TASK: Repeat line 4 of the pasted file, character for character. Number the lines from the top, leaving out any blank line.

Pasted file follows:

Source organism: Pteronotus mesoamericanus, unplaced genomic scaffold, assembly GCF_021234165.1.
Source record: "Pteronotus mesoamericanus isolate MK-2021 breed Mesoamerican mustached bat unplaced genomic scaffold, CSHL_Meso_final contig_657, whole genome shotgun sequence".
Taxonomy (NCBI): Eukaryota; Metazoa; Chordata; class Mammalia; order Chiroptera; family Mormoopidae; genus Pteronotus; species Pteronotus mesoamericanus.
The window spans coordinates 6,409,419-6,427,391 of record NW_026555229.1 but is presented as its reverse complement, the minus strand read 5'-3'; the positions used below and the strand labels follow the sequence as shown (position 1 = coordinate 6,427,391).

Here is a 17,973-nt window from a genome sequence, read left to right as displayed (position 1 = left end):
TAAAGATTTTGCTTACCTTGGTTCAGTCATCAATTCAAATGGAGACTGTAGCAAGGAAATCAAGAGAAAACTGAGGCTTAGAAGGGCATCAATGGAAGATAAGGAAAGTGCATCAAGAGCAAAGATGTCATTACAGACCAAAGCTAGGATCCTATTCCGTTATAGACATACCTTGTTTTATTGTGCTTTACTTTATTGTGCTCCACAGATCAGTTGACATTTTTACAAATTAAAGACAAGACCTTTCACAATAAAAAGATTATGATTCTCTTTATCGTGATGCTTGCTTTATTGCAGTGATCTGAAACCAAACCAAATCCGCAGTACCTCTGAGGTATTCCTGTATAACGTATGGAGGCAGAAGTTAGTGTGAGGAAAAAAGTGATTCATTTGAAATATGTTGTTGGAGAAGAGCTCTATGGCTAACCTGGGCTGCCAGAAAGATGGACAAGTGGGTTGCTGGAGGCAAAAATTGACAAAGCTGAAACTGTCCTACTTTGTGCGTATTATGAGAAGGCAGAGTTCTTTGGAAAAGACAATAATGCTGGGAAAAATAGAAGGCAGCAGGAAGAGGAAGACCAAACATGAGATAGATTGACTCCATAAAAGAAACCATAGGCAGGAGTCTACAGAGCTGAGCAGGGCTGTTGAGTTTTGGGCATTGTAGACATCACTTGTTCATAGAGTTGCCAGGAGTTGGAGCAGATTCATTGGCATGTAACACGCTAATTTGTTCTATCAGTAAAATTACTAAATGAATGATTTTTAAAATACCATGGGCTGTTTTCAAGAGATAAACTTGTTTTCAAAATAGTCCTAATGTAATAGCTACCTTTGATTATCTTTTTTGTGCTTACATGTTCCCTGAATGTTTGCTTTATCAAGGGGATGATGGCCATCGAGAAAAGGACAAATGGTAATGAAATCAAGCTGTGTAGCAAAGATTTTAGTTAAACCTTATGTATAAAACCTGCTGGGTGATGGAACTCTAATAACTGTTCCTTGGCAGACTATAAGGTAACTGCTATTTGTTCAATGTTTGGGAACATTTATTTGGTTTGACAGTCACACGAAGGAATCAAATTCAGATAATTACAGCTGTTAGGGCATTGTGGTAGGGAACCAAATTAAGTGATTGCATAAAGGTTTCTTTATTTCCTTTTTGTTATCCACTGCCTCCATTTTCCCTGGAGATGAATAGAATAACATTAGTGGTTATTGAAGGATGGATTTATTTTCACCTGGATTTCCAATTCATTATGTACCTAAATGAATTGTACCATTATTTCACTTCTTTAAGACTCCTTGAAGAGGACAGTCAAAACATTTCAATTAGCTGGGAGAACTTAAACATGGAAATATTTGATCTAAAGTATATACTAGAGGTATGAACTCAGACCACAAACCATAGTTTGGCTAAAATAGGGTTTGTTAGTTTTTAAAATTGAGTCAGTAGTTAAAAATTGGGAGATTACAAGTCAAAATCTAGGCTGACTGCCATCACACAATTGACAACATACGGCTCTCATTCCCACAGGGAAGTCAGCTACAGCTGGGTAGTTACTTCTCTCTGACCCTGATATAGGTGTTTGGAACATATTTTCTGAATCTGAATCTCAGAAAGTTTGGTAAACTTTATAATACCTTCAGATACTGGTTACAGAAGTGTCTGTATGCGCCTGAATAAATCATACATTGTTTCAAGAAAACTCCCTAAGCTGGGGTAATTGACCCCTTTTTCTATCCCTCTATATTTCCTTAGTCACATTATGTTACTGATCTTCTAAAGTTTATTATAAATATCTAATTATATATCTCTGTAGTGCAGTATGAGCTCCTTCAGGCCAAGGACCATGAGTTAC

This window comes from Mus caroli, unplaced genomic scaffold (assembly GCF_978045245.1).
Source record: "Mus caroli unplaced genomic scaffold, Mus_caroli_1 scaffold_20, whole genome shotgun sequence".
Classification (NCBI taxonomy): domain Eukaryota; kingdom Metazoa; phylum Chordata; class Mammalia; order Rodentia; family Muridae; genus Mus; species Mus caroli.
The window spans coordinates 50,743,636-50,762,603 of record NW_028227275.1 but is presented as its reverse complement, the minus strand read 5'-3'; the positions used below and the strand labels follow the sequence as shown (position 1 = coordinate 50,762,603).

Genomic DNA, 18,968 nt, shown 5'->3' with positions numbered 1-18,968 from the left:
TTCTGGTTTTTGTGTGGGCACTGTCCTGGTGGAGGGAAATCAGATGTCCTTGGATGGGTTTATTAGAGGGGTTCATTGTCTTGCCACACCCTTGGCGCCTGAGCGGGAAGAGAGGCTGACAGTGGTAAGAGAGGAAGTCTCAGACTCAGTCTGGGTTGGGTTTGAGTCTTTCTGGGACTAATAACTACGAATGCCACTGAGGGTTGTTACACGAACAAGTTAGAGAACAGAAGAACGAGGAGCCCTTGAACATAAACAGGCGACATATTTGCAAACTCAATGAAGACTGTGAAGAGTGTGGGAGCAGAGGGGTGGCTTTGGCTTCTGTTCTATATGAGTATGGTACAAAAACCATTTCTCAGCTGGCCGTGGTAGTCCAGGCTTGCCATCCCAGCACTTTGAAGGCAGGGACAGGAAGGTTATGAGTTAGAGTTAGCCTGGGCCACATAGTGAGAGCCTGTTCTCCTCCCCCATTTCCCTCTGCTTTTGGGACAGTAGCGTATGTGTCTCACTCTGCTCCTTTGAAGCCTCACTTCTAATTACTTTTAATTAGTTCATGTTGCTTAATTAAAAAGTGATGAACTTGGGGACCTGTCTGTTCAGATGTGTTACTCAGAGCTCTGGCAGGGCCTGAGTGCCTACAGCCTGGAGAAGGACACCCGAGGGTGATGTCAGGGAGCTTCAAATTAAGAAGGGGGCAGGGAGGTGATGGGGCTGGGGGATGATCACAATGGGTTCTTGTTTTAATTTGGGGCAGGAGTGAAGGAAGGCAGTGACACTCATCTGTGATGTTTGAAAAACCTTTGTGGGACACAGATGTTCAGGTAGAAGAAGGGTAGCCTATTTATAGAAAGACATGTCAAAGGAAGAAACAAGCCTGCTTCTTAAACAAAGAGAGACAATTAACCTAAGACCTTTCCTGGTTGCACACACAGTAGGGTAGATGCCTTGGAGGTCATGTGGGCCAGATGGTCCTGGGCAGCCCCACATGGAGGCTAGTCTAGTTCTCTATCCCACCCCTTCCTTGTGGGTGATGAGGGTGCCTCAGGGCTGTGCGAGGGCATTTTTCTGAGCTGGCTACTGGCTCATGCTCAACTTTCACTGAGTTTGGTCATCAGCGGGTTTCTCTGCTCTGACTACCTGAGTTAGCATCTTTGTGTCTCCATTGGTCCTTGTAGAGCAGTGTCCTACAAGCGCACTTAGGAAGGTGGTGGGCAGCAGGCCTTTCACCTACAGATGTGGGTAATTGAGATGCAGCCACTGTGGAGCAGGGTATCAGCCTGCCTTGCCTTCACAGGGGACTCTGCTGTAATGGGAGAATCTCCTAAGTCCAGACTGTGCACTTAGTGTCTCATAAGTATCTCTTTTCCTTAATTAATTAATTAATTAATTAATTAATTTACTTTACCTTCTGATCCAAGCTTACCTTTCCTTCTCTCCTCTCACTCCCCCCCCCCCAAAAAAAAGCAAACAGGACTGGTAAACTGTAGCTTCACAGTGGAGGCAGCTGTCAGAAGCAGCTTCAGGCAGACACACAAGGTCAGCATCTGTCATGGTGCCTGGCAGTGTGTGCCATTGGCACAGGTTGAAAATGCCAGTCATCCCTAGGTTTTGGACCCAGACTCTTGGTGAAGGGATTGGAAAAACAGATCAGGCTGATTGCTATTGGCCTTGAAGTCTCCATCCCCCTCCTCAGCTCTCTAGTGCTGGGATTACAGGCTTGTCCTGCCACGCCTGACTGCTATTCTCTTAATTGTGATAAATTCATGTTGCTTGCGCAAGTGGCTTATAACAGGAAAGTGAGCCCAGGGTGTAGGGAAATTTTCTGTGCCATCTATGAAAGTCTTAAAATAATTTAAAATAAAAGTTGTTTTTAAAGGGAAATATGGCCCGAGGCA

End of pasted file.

The window spans coordinates 6,409,419-6,427,391 of record NW_026555229.1 but is presented as its reverse complement, the minus strand read 5'-3'; the positions used below and the strand labels follow the sequence as shown (position 1 = coordinate 6,427,391).